- Law Job Star
The Life and Career of Attorney Nancy Grace, who turned lawyer after the murder of her fiance.
by Mary Waldron
"Like most other crime victims, Keith's murder changed the course of my life. At the time of his death shortly before our wedding, I was studying to become an English professor, concentrating on Shakespearean literature. In one moment my world exploded and Keith's ended," she says.
As a result of this traumatic event, Grace became empowered to do something in response to the senseless act that left her torn. She abandoned her original career plans and decided to go to law school.
"I have never had any interest in pursuing most avenues within the legal profession, such as slip-and-falls, wills, torts, or money matters. After Keith's death I have only been interested in one thing: pursuing violent criminals and stopping crime. Why? I do not want others to live through what I did when going through the justice system," says Grace.
Grace attended Mercer University Walter F. George School of Law to obtain her JD, and she continued her education even further, earning a master's degree in constitutional and criminal law from New York University.
After law school Grace clerked for a federal judge in the Northern District of Georgia until she began prosecuting antitrust and consumer protection cases with the Federal Trade Commission.
In 1987 Grace was hired as a special prosecutor for the Atlanta-Fulton County, Georgia, District Attorney's Office in inner-city Atlanta. Grace also worked two night jobs, teaching business law to undergrads and teaching trial strategy and technique at Georgia State University, to make ends meet.
"For the next decade I prosecuted everything from shoplifting to rape, child molestation, arson, and murder. The cases I prosecuted and the people I met changed my life forever. Those 10 years not only defined my legal practice but molded me into a victims' rights advocate," she says.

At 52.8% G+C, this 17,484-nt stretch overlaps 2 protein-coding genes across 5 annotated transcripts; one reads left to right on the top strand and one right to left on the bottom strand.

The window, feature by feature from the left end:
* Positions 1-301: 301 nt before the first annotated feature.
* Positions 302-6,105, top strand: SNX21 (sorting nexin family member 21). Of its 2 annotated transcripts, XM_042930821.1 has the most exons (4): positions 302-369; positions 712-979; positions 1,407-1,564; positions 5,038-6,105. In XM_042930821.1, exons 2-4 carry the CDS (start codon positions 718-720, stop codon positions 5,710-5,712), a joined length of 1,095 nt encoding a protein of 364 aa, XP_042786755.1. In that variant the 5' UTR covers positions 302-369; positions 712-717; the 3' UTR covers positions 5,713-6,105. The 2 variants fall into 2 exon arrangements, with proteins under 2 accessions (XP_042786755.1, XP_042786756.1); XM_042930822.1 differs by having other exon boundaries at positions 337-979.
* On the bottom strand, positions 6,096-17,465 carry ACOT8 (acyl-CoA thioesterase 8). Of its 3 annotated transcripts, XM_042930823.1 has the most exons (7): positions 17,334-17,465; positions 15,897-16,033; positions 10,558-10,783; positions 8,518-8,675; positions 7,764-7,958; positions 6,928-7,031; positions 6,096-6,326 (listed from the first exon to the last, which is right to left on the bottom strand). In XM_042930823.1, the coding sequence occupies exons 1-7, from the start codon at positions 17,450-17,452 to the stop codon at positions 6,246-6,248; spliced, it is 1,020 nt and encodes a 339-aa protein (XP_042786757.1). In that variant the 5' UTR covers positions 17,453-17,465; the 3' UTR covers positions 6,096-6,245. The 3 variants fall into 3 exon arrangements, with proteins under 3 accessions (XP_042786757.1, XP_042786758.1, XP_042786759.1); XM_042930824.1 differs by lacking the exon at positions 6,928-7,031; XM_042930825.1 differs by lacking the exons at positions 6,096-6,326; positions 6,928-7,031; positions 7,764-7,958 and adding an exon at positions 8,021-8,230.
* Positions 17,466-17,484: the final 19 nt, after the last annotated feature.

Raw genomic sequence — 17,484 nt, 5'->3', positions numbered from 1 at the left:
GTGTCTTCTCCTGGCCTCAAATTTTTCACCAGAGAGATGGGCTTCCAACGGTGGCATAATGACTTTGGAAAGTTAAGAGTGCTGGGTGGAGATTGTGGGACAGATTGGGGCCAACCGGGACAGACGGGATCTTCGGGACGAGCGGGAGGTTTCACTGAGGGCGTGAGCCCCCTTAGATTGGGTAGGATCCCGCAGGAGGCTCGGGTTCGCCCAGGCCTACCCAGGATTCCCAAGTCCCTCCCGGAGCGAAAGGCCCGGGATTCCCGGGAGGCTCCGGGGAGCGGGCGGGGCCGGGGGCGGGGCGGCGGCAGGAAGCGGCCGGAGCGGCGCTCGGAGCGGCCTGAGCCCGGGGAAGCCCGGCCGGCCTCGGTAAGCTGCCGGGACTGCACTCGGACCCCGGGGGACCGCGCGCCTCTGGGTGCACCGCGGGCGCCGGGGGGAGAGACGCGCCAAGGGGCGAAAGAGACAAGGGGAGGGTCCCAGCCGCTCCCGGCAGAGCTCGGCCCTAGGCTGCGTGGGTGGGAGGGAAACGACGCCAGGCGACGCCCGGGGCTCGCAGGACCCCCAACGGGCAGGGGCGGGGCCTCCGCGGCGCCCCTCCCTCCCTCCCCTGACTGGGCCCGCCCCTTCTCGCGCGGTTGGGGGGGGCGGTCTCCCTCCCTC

In 1997 the elected district attorney, Lewis R. Slaton, was the longest-serving district attorney in the country, having served approximately 40 years. When he announced his planned retirement, Grace started to consider her next career move.
"I was distraught," says Grace of Slaton's retirement plan. "I knew the next elected DA would likely clean house of all the top litigators under the old regime."
Coincidently, Grace flew out to New York to appear on a panel of legal experts, which sparked her next job opportunity.
"I happened to sit between Johnnie Cochran straight off the O.J. Simpson win and Roy Black straight off the William Kennedy Smith rape case win. The three of us got into a huge argument, in good nature. That night, the idea of a he-say-she-say, Cochran & Grace, was thrown out," says Grace.
"I took Court TV up on their offer and flew to New York with three boxes of clothes, a curling iron, and $300 in my savings account!" she says.
"I do not think show analysis affects juries in any way...do I have to say O.J. Simpson?" Grace adds.
Cochran & Grace ran for a few months until Grace left the show to pursue trial coverage. Also during this time Grace began substituting for Larry King on Larry King Live. Grace had her own live daily trial coverage show, Closing Arguments, on Court TV until 2007, when she left the show. Since then she has hosted her own nightly legal show for Headline News, Nancy Grace.
Her trademark roll of the eyes, intimidating Southern accent, and relentless interviewing style quickly earned Grace a place in many hearts as well as on hate lists.
"I have had many, many critics during my career, dating all the way back to the courtroom, especially from defense lawyers. I try not to listen. If we listened to our critics, we would never accomplish any task, no dream would ever come true. I try to learn from constructive criticism...it's never too late to learn," Grace says.
In 2005 Grace released a book further illustrating her intense perspective on the US legal system titled Objection!: How High-Priced Defense Attorneys, Celebrity Defendants, and a 24/7 Media Have Hijacked Our Criminal Justice System, which quickly became a New York Times bestseller.
As an accomplished woman in the legal industry, Grace is no stranger to proving one's self to an industry dominated by men. Regardless of the career setbacks, Grace encourages women in the legal industry, and those hoping to jump in, to not overlook their own struggle for justice.
"Women are still the minority in the legal profession. We have a very long way to go. I sincerely hope that women have not become complacent or have forgotten our battle for equality."
True to her stubbornly driven nature, Grace also advises all legal professionals to follow their career dreams.
"If a girl off a red dirt road in rural Georgia can graduate from law school and go on to NYU and CNN Headline News, anyone can. Also, nothing is ever won without hard work and lots of it. You may not be the smartest, the sharpest, the prettiest, the best-dressed...but you can outwork anybody. Trust me on that."